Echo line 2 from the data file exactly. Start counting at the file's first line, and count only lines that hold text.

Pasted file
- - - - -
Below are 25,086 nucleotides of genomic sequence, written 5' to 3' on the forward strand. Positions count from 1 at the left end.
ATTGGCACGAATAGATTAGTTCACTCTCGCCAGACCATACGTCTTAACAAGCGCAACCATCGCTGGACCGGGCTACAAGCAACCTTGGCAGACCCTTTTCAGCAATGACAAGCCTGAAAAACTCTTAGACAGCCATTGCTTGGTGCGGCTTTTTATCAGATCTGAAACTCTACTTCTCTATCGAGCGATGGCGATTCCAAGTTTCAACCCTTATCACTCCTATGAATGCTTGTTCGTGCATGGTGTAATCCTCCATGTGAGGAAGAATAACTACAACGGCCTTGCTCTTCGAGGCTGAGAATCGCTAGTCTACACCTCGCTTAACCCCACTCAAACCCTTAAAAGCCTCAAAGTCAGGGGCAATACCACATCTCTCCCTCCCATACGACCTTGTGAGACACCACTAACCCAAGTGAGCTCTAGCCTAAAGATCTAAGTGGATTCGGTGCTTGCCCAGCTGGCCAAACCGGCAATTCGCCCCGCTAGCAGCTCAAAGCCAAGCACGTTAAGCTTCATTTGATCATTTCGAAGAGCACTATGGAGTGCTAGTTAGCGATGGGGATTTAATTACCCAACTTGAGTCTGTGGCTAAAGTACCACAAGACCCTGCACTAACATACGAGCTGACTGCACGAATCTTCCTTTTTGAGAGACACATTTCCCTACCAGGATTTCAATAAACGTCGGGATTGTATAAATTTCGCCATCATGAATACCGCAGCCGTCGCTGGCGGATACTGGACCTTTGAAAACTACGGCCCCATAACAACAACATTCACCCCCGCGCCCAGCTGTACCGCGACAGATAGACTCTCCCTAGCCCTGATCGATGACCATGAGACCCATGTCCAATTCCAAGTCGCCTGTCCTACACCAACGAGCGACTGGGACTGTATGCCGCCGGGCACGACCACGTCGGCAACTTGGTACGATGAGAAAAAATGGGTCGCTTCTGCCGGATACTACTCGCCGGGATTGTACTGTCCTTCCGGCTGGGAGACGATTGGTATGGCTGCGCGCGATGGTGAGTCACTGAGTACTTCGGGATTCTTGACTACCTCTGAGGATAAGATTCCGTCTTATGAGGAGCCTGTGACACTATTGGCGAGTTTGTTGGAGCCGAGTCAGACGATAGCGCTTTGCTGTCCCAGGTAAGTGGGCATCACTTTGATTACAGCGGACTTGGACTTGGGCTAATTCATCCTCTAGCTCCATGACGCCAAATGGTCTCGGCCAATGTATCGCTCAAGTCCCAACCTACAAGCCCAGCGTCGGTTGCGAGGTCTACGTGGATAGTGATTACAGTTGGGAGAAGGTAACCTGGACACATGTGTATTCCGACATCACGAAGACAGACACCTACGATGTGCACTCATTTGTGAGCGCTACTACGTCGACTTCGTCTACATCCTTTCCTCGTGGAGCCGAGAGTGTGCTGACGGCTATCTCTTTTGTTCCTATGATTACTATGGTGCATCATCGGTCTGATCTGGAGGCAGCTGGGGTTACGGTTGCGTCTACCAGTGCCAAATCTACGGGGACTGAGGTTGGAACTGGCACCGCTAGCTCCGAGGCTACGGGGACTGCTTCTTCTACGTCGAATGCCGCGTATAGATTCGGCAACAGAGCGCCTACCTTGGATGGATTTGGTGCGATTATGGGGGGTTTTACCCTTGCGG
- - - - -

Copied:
ATTGGCACGAATAGATTAGTTCACTCTCGCCAGACCATACGTCTTAACAAGCGCAACCATCGCTGGACCGGGCTACAAGCAACCTTGGCAGACCCTTTTCAGCAATGACAAGCCTGAAAAACTCTTAGACAGCCATTGCTTGGTGCGGCTTTTTATCAGATCTGAAACTCTACTTCTCTATCGAGCGATGGCGATTCCAAGTTTCAACCCTTATCACTCCTATGAATGCTTGTTCGTGCATGGTGTAATCCTCCATGTGAGGAAGAATAACTACAACGGCCTTGCTCTTCGAGGCTGAGAATCGCTAGTCTACACCTCGCTTAACCCCACTCAAACCCTTAAAAGCCTCAAAGTCAGGGGCAATACCACATCTCTCCCTCCCATACGACCTTGTGAGACACCACTAACCCAAGTGAGCTCTAGCCTAAAGATCTAAGTGGATTCGGTGCTTGCCCAGCTGGCCAAACCGGCAATTCGCCCCGCTAGCAGCTCAAAGCCAAGCACGTTAAGCTTCATTTGATCATTTCGAAGAGCACTATGGAGTGCTAGTTAGCGATGGGGATTTAATTACCCAACTTGAGTCTGTGGCTAAAGTACCACAAGACCCTGCACTAACATACGAGCTGACTGCACGAATCTTCCTTTTTGAGAGACACATTTCCCTACCAGGATTTCAATAAACGTCGGGATTGTATAAATTTCGCCATCATGAATACCGCAGCCGTCGCTGGCGGATACTGGACCTTTGAAAACTACGGCCCCATAACAACAACATTCACCCCCGCGCCCAGCTGTACCGCGACAGATAGACTCTCCCTAGCCCTGATCGATGACCATGAGACCCATGTCCAATTCCAAGTCGCCTGTCCTACACCAACGAGCGACTGGGACTGTATGCCGCCGGGCACGACCACGTCGGCAACTTGGTACGATGAGAAAAAATGGGTCGCTTCTGCCGGATACTACTCGCCGGGATTGTACTGTCCTTCCGGCTGGGAGACGATTGGTATGGCTGCGCGCGATGGTGAGTCACTGAGTACTTCGGGATTCTTGACTACCTCTGAGGATAAGATTCCGTCTTATGAGGAGCCTGTGACACTATTGGCGAGTTTGTTGGAGCCGAGTCAGACGATAGCGCTTTGCTGTCCCAGGTAAGTGGGCATCACTTTGATTACAGCGGACTTGGACTTGGGCTAATTCATCCTCTAGCTCCATGACGCCAAATGGTCTCGGCCAATGTATCGCTCAAGTCCCAACCTACAAGCCCAGCGTCGGTTGCGAGGTCTACGTGGATAGTGATTACAGTTGGGAGAAGGTAACCTGGACACATGTGTATTCCGACATCACGAAGACAGACACCTACGATGTGCACTCATTTGTGAGCGCTACTACGTCGACTTCGTCTACATCCTTTCCTCGTGGAGCCGAGAGTGTGCTGACGGCTATCTCTTTTGTTCCTATGATTACTATGGTGCATCATCGGTCTGATCTGGAGGCAGCTGGGGTTACGGTTGCGTCTACCAGTGCCAAATCTACGGGGACTGAGGTTGGAACTGGCACCGCTAGCTCCGAGGCTACGGGGACTGCTTCTTCTACGTCGAATGCCGCGTATAGATTCGGCAACAGAGCGCCTACCTTGGATGGATTTGGTGCGATTATGGGGGGTTTTACCCTTGCGG